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French rail workers strike as summer disruption continues

French railway workers have become the latest group of transport workers to walk out of pay this summer as travel services continue to be disrupted around Europe.

Several French rail unions are on a 24-hour strike on Wednesday (July 6th), affecting services across the SNCF’s network. Workers’ organizations have demanded a wage increase.

The latest strike forced the cancellation of nearly a quarter of TGV high-speed trains on Wednesday, while SNCF’s long-distance intersite and regional TER services were further disrupted by walkouts. International train operations, including Eurostar, were expected to operate as normal.

The industrial move in France comes just two weeks after the UK was hit by the biggest rail strike in more than 30 years over disputes over salaries and jobs, which affected the entire national network for a week.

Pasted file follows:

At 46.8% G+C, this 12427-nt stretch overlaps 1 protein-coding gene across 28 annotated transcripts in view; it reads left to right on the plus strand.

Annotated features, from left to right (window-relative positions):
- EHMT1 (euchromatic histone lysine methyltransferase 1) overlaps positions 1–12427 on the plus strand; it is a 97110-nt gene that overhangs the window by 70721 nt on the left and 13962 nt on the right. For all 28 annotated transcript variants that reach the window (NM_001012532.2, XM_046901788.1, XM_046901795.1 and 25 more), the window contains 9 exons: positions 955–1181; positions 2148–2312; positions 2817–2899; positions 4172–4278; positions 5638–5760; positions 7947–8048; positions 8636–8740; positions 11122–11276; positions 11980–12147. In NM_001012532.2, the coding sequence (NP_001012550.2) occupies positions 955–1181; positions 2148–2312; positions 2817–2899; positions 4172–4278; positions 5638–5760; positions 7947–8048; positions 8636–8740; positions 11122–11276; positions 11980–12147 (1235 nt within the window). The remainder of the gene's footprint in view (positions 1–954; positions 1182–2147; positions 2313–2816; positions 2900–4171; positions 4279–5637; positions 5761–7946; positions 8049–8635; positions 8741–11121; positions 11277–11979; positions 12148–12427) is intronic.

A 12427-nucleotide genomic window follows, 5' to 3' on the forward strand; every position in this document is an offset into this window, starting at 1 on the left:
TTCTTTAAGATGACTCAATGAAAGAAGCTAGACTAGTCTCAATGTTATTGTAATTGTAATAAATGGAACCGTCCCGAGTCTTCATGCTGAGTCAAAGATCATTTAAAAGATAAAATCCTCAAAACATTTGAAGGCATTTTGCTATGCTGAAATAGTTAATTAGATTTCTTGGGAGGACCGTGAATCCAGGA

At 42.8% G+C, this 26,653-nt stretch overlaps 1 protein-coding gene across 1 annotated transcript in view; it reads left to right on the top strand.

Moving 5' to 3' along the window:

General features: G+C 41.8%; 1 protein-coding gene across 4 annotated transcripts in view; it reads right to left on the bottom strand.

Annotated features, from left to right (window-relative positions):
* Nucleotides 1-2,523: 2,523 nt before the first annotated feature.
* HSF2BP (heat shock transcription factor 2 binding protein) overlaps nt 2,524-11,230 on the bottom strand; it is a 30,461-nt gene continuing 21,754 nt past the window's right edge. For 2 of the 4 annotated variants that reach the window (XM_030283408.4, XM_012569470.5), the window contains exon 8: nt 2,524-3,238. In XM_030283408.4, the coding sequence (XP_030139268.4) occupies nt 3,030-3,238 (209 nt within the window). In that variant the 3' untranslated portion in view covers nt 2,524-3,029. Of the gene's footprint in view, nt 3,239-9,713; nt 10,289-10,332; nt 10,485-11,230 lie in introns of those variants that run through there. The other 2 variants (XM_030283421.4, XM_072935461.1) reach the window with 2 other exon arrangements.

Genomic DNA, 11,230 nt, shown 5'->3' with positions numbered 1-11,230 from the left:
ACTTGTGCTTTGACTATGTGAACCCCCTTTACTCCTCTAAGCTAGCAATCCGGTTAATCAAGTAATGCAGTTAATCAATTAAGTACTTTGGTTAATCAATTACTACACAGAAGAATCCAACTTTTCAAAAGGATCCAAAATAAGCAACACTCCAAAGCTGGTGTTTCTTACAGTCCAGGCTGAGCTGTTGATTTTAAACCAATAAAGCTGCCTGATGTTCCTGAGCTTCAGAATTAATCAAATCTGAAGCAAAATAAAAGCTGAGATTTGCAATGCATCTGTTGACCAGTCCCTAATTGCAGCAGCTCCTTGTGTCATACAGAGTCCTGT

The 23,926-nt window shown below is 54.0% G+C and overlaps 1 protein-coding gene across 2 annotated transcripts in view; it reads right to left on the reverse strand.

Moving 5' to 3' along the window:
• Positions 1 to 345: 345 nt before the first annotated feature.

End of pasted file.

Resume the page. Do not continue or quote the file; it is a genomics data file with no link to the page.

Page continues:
So far, no more UK rail strikes have been declared by the RMT union. But the dispute with union general secretary Mick Lynch earlier this week was far from settled as they were involved in the “fight of our lives” to get the kind of deal they wanted from national rail and train operators.

Aviation is also facing its own setbacks, with nearly half of the airline’s schedules canceled as SAS pilots left earlier this week; Ryanair and easyJet are both facing industrial action in Spain.

British Airways could soon face further disruptions to its operations this summer when its ground staff voted to go on strike in another dispute over pay.

Meanwhile, fuel workers at London Heathrow Airport, employed by Aviation Fuel Services, which supplies fuel to more than 70 airlines, are to go on a 72-hour strike from July 21-24 to ensure a pay rise.

The latest strike comes as Europe’s transport sector is struggling to cope with a persistent shortage of workers after a strong rebound in travel demand this summer and a decline during the epidemic.


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